Chicago Arrest, Court, and Public Records
The Chicago Police Department provides annual citywide crime statistics. In 2017 the city recorded 118,805 crime incidences. Property crime made up nearly 75% of total crimes with up to 89,041 cases, while violent crimes made up the rest with 29,764 recorded incidences. A further breakdown of the data reveals that theft was the most common crime, accounting for up to 64,000 incidences while burglary was the second most common.
Compared to 2016, violent crime incidents dropped by 1.55% while property crime increased by 1.49%. Incidences of murder and arson dropped by 15% and 12% respectively while human trafficking (also categorized under involuntary servitude) slipped by 8.33%. Conversely, cases of rape grew by 6% while theft and motor vehicle theft rose by 4.18% and 1.15% respectively.
Police Reports and Arrest Records
The Chicago Police Department serves as the main repository for police records. It manages and provides access to different types of information and records, including officer information reports, customized crime reports, incident reports, 911 audio, and other customized information requests.
How to Request for Chicago Police Records
Individuals who have been victims of a crime may make requests for rap sheets or any other document containing information to substantiate a loss or damage to property or a personal injury. Involved parties may request police reports at:
Chicago Police Department
Records Inquiry and Customer Service Section, Unit 163
3510 S. Michigan Ave.
Chicago, IL 60653
Requests made by affected parties should include the report number (RD number) provided by the police, the location of the incident, and the victim’s (or reporting person’s) address and full name. It should also be accompanied by a:
- Check or money order made out to the Department of Revenue, City of Chicago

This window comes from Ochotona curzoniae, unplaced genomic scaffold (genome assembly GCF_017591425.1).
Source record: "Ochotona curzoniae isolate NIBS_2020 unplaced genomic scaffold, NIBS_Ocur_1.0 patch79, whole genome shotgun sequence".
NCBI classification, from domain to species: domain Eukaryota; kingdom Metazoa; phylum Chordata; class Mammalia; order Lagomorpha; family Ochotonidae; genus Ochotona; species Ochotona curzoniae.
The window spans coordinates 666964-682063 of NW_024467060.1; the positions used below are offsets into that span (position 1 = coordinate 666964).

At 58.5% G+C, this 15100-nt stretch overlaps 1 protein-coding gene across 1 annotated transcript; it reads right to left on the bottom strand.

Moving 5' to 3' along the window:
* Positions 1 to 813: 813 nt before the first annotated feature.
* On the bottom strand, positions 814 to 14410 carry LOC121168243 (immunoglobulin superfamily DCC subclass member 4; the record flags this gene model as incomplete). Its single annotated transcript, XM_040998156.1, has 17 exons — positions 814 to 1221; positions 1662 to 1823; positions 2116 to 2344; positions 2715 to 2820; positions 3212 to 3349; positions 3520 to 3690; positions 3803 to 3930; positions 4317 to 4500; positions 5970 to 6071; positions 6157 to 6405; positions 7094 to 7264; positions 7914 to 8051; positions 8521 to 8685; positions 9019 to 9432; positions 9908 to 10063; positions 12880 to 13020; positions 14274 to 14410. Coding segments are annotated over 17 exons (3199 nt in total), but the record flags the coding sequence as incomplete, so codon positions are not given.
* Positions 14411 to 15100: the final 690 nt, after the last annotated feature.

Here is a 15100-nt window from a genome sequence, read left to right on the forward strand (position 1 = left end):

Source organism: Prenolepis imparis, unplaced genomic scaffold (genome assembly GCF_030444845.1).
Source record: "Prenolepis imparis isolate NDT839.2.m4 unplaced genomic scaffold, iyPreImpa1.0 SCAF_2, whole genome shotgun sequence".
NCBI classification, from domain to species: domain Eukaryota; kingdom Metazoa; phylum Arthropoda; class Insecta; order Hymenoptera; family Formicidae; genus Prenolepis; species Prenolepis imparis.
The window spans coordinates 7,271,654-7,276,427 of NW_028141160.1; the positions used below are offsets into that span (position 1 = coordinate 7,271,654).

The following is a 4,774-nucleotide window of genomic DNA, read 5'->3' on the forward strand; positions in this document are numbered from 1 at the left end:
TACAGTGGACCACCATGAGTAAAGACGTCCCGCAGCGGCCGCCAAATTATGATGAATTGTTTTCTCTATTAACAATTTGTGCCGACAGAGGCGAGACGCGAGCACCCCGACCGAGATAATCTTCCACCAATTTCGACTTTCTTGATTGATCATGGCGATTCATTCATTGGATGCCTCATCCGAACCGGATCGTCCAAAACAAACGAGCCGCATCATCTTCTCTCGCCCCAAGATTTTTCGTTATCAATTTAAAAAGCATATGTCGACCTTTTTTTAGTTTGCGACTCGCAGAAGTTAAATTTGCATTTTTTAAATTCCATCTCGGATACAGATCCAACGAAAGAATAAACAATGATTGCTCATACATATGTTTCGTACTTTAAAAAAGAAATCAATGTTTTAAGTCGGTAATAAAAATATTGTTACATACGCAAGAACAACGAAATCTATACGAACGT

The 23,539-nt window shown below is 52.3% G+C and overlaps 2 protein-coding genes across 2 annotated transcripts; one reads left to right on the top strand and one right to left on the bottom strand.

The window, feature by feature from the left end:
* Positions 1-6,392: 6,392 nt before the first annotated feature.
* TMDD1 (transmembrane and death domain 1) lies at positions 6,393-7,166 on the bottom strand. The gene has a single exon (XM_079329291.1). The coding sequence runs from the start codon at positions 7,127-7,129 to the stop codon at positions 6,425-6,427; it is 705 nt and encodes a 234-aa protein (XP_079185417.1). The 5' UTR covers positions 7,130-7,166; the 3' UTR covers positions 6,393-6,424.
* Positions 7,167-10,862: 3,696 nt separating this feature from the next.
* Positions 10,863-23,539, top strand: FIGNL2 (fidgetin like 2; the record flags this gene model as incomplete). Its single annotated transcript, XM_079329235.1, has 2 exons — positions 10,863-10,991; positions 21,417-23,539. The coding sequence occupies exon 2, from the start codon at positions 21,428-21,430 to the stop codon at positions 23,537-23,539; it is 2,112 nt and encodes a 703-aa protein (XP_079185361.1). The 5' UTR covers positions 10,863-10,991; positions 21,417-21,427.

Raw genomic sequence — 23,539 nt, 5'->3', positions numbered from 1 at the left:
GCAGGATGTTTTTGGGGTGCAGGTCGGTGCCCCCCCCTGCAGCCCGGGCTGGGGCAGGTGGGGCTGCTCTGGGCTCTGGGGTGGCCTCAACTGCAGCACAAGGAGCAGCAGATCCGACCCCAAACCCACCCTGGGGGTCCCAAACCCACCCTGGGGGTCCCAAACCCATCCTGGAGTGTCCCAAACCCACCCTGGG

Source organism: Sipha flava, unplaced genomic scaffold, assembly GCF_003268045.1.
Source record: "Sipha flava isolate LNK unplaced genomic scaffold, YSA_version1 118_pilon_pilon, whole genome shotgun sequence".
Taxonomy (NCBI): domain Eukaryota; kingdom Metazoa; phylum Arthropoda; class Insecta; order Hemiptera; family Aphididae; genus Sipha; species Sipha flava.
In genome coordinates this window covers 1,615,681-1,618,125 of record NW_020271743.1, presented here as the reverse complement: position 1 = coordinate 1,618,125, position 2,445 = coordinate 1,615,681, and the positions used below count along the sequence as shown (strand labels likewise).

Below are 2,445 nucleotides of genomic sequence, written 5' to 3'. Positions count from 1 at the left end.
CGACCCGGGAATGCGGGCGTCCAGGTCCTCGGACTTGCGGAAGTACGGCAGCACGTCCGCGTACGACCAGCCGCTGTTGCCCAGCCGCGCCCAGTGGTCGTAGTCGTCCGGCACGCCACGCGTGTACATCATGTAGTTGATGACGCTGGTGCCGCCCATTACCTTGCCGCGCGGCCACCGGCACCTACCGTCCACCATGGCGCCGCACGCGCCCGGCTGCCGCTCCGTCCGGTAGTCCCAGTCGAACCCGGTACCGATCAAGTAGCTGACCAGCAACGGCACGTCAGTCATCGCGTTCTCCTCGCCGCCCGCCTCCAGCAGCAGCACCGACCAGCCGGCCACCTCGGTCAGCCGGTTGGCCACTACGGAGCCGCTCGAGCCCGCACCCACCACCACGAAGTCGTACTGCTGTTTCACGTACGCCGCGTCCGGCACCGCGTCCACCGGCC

- Self-Addressed stamped envelope
Applicable fees may include $5.00 for each copy of a Traffic Crash report, 50 cents for each copy of a case report and $20.00 for any report generated by the accident reconstruction team or accident reconstruction officer.
Public Record Police Requests
The Illinois Freedom of Information Act provides access to public records. However, any request for police and arrest reports made by individuals who were uninvolved in the incident must be reviewed prior to release. This is done to ensure the report is free of investigative portions or any other sensitive information not permitted by the Illinois Freedom of Information Act.
Such requests will need to be typed or printed. They should also include a description of the records being requested as well as the requestor’s name, phone number and mailing address. Requests can be made using the department’s FOIA request form, which can be downloaded online. Requests for records designed for a commercial purpose must be disclosed in the request.
There are four major ways of submitting requests to the Chicago Police department.
By email: Requests should be addressed to email@example.com
In person: Request forms can be dropped off at the office of the Police Records Customer Service section between the hours of 8:30 a.m. and 3:30 p.m. The office is open all through the work week, except on holidays.
Via Fax: Requests can be sent to (312) 745-6948 with a cover sheet made to the attention of “Freedom of Information Office”
By U.S Mail: Request forms must be mailed to the: